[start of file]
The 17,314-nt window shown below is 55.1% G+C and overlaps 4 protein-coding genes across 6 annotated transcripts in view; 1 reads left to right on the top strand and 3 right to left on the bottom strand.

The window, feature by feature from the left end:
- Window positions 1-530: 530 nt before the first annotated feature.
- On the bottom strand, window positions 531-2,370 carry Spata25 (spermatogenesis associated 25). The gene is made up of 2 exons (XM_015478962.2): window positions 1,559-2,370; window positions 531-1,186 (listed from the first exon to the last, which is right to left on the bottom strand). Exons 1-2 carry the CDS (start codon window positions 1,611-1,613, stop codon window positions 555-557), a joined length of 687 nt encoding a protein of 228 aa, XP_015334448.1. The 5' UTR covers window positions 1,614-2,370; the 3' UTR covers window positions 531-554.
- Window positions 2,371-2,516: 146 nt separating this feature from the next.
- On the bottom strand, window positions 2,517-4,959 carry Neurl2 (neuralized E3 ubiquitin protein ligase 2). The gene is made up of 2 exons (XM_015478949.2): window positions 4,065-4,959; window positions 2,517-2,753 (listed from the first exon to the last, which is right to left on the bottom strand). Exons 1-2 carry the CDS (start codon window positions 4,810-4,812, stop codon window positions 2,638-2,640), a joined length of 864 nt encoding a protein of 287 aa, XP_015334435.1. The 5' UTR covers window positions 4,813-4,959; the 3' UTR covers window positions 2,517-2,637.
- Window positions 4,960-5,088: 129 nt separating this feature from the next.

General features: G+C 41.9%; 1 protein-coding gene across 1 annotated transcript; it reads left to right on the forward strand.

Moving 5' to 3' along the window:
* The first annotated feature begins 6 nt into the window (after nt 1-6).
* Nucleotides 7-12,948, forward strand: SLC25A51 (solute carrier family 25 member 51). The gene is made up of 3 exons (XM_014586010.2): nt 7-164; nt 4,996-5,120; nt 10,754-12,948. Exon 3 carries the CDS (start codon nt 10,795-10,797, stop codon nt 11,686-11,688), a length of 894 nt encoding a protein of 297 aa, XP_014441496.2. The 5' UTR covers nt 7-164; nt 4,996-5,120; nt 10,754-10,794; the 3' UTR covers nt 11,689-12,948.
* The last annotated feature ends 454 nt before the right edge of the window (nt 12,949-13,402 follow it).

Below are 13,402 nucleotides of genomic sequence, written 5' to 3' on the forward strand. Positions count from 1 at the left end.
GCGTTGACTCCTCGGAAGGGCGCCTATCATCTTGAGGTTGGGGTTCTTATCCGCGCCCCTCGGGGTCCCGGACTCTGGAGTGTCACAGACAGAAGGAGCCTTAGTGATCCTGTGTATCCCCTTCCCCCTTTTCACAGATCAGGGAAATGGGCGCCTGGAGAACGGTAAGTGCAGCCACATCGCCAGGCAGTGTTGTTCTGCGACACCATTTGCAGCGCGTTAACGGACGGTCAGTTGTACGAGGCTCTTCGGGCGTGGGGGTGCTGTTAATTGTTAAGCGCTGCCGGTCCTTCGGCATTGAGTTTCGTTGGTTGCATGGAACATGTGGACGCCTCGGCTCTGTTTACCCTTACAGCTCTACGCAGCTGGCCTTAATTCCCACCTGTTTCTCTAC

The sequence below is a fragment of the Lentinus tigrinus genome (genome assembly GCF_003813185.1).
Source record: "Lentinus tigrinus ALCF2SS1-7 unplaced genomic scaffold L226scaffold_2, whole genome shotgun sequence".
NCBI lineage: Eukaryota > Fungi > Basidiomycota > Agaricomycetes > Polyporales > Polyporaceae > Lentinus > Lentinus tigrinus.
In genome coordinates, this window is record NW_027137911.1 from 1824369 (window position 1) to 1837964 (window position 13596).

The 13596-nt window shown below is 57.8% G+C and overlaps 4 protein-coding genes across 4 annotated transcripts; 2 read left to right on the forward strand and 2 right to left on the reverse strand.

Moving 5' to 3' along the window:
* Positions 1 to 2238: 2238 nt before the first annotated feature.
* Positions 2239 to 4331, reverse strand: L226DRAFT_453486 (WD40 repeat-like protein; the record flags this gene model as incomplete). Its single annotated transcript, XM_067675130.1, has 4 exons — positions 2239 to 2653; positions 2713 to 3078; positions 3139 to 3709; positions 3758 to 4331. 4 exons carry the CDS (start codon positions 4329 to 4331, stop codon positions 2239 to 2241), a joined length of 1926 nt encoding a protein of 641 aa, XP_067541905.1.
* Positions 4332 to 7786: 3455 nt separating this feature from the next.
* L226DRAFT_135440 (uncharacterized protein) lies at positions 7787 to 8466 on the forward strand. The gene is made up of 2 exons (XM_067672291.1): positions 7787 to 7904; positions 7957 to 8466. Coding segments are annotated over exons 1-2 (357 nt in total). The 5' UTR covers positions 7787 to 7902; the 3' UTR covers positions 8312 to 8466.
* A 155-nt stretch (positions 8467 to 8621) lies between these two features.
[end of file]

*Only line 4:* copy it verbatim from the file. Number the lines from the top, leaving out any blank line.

- On the bottom strand, window positions 531-2,370 carry Spata25 (spermatogenesis associated 25). The gene is made up of 2 exons (XM_015478962.2): window positions 1,559-2,370; window positions 531-1,186 (listed from the first exon to the last, which is right to left on the bottom strand). Exons 1-2 carry the CDS (start codon window positions 1,611-1,613, stop codon window positions 555-557), a joined length of 687 nt encoding a protein of 228 aa, XP_015334448.1. The 5' UTR covers window positions 1,614-2,370; the 3' UTR covers window positions 531-554.